Dead fish floating in the Darling River near Menindee, Australia, earlier this month.

Jeremy Buckingham’s Office

Water mismanagement triggered ecological disaster in Australian rivers, panel concludes

Even before a recent massive fish die-off put Australia’s Murray-Darling Basin in the headlines worldwide, scientists had been warning that mismanagement of the region’s scarce water was setting the stage for an environmental disaster.

They were right, a report released today by a special government commission concludes. The yearlong inquiry found that too much water is being taken out of the river network for irrigation and household use.

The Murray-Darling system comprises more than 100 named waterways that drain 1 million square kilometers in the country’s arid southeast. Heavy irrigation has left the lower reaches of the rivers running at about a third of historical levels and sometimes completely dry. Occasionally, as over the past 6 weeks, the flow is too low to flush nutrients from agricultural runoff through the system, leading to algal blooms and subsequent fish kills.

A year ago, the state of South Australia—which hosts a relatively short stretch of the Murray River including its mouth on the Southern Ocean—empaneled a royal commission to address a long list of questions about the effectiveness of the 2007 Water Act and the 2012 Basin Plan, both created to preserve the ecology of the river system. The report contends that implementation of the Basin Plan has lost sight of the Water Act’s original intent, which was to “ensure the return to environmentally sustainable levels of extraction for water resources that are overallocated or overused.” That clear objective has “morphed into a misleading and dangerous misunderstanding” that there should be a balance among economic, environmental, and social considerations, the panel says.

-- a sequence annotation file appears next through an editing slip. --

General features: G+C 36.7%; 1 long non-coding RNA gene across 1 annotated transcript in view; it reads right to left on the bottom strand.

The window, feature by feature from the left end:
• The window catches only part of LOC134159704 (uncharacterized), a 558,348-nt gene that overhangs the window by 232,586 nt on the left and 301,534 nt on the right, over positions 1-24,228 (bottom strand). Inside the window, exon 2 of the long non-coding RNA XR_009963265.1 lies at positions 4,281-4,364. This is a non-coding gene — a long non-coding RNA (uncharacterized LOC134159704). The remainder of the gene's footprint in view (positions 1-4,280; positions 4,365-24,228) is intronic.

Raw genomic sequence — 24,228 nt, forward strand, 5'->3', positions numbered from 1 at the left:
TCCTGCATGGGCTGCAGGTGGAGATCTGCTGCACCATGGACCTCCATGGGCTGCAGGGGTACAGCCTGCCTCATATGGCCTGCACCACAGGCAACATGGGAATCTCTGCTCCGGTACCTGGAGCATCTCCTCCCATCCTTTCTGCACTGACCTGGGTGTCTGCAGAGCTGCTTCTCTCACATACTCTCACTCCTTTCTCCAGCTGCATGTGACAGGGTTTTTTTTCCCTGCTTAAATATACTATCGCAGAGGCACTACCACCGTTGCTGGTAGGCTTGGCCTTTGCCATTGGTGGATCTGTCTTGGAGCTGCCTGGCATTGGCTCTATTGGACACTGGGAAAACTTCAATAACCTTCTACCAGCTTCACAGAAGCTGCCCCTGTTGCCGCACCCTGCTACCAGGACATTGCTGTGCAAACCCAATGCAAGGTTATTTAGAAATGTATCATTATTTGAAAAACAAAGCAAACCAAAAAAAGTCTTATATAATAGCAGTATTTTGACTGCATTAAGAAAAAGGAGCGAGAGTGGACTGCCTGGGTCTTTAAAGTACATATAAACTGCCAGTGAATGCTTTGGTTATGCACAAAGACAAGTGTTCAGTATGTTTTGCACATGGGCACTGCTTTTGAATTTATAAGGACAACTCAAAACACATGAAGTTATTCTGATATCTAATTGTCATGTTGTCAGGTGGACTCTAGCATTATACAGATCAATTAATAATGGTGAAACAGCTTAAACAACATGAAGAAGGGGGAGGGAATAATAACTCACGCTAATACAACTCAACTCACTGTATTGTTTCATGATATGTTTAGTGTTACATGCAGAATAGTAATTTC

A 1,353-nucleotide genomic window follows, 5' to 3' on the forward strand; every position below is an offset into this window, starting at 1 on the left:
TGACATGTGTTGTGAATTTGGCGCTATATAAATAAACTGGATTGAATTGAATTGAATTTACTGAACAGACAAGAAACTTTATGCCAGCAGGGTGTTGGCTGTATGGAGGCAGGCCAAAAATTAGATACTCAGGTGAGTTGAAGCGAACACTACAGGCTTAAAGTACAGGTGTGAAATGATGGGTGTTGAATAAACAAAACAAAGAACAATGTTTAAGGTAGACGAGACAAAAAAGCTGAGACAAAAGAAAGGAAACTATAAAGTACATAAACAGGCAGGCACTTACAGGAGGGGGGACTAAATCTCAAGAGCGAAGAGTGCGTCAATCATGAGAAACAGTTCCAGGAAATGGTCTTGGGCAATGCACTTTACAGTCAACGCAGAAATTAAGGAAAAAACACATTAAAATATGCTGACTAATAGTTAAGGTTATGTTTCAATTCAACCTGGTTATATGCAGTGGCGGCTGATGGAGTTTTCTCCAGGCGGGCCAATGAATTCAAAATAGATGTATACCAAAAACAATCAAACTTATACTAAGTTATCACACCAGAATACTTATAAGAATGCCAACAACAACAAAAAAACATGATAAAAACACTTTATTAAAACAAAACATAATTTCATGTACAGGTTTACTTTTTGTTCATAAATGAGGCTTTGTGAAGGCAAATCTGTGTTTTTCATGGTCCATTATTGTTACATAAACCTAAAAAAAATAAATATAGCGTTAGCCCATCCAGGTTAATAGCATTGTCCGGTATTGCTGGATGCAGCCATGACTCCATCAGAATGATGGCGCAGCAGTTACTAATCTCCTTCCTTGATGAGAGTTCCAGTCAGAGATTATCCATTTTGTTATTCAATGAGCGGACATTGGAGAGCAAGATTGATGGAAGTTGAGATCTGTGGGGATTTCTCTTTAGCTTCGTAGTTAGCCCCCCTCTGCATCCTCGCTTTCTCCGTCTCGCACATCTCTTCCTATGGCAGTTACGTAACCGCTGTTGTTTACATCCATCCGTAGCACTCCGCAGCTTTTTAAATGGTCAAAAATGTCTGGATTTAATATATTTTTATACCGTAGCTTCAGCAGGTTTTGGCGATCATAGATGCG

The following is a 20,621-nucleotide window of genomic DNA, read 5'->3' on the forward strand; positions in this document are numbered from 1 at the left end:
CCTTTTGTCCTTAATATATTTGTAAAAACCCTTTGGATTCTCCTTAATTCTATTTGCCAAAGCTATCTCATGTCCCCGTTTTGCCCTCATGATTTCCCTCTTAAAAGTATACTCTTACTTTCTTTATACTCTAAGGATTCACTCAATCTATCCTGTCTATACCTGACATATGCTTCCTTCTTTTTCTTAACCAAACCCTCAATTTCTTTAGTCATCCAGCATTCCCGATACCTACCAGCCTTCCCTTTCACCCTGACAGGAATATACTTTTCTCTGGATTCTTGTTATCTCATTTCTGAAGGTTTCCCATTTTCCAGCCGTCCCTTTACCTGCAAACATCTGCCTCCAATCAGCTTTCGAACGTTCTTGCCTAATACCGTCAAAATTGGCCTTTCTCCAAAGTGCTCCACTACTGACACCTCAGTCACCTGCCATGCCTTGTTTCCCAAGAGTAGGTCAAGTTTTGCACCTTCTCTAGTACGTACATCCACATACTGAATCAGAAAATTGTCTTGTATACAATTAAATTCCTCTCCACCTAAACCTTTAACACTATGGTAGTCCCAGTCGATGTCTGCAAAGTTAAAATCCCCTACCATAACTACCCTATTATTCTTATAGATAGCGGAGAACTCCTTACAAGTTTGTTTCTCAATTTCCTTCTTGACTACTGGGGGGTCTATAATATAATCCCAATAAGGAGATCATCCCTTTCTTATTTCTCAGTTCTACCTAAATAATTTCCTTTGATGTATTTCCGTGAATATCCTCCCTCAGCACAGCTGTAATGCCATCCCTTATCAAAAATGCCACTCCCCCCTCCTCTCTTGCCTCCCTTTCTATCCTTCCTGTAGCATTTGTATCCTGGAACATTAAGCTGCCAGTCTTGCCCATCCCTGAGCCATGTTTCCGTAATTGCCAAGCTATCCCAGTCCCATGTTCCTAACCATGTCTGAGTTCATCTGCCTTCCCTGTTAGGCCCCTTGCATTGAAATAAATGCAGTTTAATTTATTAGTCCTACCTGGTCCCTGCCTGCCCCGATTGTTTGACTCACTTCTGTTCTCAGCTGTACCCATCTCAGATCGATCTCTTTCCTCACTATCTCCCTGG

The commission’s 44 recommendations include making new assessments of how much water must be left in the rivers to sustain the basin ecology, studying the impacts of climate change, increasing decision-making transparency, and purchasing additional water for the rivers through buybacks from farmers. Although the report is 750 pages long, some of its findings are amusingly terse. To the question whether the current implementation of the Basin Plan is “likely to achieve the objects and purposes of the [2007] Act,” the commission simply answered: “No. See entire report.”

“The Royal Commission has provided an outstanding service to the nation,” says Quentin Grafton, an economist specializing in water issues at Australian National University in Canberra. But the fate of the recommendations remains to be seen. Implementation of some will require coordination between other Murray-Darling basin states—New South Wales, Victoria, the Australian Capital Territory, and Queensland—and the federal government, as well as revisions to both the Water Act and the Basin Plan that would likely meet with fierce resistance from farmers. But, “If just half of these recommendations could be followed, a much better future for the basin is likely to ensue,” says Caroline Sullivan, an environmental economist at Southern Cross University in Lismore, Australia.